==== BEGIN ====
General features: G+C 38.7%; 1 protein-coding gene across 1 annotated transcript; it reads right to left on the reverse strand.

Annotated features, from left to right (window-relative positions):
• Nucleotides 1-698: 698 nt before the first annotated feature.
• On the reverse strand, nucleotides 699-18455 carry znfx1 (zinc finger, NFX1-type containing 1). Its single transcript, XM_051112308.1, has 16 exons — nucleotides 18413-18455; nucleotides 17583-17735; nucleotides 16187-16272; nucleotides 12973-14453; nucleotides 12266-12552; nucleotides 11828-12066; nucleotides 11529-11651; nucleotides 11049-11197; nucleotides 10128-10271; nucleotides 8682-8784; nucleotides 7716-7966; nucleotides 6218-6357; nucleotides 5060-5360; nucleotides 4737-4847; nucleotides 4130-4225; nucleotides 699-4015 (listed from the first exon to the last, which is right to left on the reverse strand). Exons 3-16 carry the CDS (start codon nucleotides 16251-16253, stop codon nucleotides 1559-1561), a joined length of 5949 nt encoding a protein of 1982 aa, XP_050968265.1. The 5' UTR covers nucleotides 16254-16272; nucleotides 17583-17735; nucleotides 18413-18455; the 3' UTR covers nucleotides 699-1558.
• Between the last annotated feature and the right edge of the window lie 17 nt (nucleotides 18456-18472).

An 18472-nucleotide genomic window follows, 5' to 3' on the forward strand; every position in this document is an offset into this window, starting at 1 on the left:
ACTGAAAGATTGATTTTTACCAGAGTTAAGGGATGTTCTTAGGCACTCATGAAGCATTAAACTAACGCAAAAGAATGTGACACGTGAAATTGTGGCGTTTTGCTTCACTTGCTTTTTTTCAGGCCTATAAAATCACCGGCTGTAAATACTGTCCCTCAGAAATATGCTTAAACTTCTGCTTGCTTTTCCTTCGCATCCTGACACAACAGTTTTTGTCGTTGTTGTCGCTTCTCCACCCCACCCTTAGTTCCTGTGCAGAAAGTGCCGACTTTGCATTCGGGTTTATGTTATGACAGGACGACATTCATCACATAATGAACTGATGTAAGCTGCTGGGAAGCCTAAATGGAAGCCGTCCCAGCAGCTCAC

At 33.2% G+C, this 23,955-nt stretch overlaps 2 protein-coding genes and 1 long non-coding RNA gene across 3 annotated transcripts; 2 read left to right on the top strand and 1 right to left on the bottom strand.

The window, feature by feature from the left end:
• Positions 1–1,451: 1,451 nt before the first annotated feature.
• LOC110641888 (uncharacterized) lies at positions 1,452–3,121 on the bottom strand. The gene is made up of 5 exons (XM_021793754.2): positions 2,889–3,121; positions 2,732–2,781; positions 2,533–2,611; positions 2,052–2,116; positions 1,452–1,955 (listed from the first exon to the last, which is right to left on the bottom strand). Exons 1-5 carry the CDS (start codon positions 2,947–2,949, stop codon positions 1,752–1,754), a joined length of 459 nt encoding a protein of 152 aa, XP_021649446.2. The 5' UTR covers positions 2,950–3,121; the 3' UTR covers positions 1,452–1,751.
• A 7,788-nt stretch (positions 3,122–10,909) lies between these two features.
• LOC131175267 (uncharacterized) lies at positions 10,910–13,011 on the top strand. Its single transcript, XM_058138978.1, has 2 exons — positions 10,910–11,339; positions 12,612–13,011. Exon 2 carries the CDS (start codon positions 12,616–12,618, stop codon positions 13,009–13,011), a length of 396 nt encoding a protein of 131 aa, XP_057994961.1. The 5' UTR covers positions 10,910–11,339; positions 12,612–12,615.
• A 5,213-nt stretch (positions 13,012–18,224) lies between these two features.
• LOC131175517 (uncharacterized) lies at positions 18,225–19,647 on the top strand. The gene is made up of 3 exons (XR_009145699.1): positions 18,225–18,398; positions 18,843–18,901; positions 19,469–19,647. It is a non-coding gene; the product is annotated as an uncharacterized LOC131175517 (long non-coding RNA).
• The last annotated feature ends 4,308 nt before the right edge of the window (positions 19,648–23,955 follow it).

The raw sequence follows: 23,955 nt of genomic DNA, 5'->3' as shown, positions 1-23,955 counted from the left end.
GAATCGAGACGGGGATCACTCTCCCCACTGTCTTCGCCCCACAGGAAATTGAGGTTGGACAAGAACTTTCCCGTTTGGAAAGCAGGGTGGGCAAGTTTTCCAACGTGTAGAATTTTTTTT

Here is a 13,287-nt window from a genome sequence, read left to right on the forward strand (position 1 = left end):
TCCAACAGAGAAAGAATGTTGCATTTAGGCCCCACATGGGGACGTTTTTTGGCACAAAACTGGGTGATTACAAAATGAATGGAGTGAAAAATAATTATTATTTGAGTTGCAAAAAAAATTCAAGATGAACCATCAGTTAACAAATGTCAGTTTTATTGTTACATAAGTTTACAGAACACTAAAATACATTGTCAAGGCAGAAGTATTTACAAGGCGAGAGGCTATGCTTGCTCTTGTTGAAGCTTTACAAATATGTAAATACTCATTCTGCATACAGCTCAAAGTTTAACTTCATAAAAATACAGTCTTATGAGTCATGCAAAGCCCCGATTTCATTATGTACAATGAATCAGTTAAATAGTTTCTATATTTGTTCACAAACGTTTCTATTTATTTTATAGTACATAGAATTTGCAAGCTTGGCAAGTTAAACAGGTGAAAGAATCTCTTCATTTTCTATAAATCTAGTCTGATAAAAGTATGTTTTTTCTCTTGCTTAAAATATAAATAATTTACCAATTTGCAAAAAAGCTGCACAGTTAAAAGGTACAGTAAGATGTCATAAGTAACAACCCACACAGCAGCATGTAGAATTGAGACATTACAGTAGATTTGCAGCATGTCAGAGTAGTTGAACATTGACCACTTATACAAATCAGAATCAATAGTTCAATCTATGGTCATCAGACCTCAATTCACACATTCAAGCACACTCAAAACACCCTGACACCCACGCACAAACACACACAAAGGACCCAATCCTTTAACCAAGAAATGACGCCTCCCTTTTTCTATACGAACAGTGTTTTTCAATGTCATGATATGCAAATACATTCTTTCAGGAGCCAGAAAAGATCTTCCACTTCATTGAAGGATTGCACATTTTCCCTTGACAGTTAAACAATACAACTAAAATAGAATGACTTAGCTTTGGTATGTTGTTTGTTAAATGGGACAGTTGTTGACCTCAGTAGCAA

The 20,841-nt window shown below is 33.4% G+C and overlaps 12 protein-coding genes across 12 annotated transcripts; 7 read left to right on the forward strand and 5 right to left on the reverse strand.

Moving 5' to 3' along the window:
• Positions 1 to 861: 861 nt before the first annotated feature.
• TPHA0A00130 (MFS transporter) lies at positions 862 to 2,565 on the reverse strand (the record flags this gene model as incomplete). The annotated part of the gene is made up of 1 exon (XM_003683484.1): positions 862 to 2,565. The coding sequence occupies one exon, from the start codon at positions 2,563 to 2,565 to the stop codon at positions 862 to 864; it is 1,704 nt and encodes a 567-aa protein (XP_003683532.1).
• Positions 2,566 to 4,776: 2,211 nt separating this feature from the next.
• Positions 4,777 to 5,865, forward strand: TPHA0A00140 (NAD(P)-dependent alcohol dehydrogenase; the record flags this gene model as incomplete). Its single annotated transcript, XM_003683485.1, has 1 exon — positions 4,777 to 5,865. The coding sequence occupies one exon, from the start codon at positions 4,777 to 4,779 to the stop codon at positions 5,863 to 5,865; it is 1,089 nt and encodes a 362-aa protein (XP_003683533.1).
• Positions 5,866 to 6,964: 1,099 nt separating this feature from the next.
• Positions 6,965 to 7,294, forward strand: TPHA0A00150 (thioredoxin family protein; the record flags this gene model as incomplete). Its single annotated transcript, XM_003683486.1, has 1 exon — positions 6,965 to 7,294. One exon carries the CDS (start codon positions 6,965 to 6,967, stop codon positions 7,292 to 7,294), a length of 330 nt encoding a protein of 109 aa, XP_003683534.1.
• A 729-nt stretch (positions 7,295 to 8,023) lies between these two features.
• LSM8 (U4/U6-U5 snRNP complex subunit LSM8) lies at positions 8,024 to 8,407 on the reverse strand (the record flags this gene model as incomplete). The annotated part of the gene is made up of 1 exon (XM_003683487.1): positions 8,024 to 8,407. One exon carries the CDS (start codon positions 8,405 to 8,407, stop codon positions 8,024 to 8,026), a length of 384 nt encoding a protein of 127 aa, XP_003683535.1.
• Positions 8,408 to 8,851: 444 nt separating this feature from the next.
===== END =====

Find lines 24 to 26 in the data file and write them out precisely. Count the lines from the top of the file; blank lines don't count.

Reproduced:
• TPHA0A00130 (MFS transporter) lies at positions 862 to 2,565 on the reverse strand (the record flags this gene model as incomplete). The annotated part of the gene is made up of 1 exon (XM_003683484.1): positions 862 to 2,565. The coding sequence occupies one exon, from the start codon at positions 2,563 to 2,565 to the stop codon at positions 862 to 864; it is 1,704 nt and encodes a 567-aa protein (XP_003683532.1).
• Positions 2,566 to 4,776: 2,211 nt separating this feature from the next.
• Positions 4,777 to 5,865, forward strand: TPHA0A00140 (NAD(P)-dependent alcohol dehydrogenase; the record flags this gene model as incomplete). Its single annotated transcript, XM_003683485.1, has 1 exon — positions 4,777 to 5,865. The coding sequence occupies one exon, from the start codon at positions 4,777 to 4,779 to the stop codon at positions 5,863 to 5,865; it is 1,089 nt and encodes a 362-aa protein (XP_003683533.1).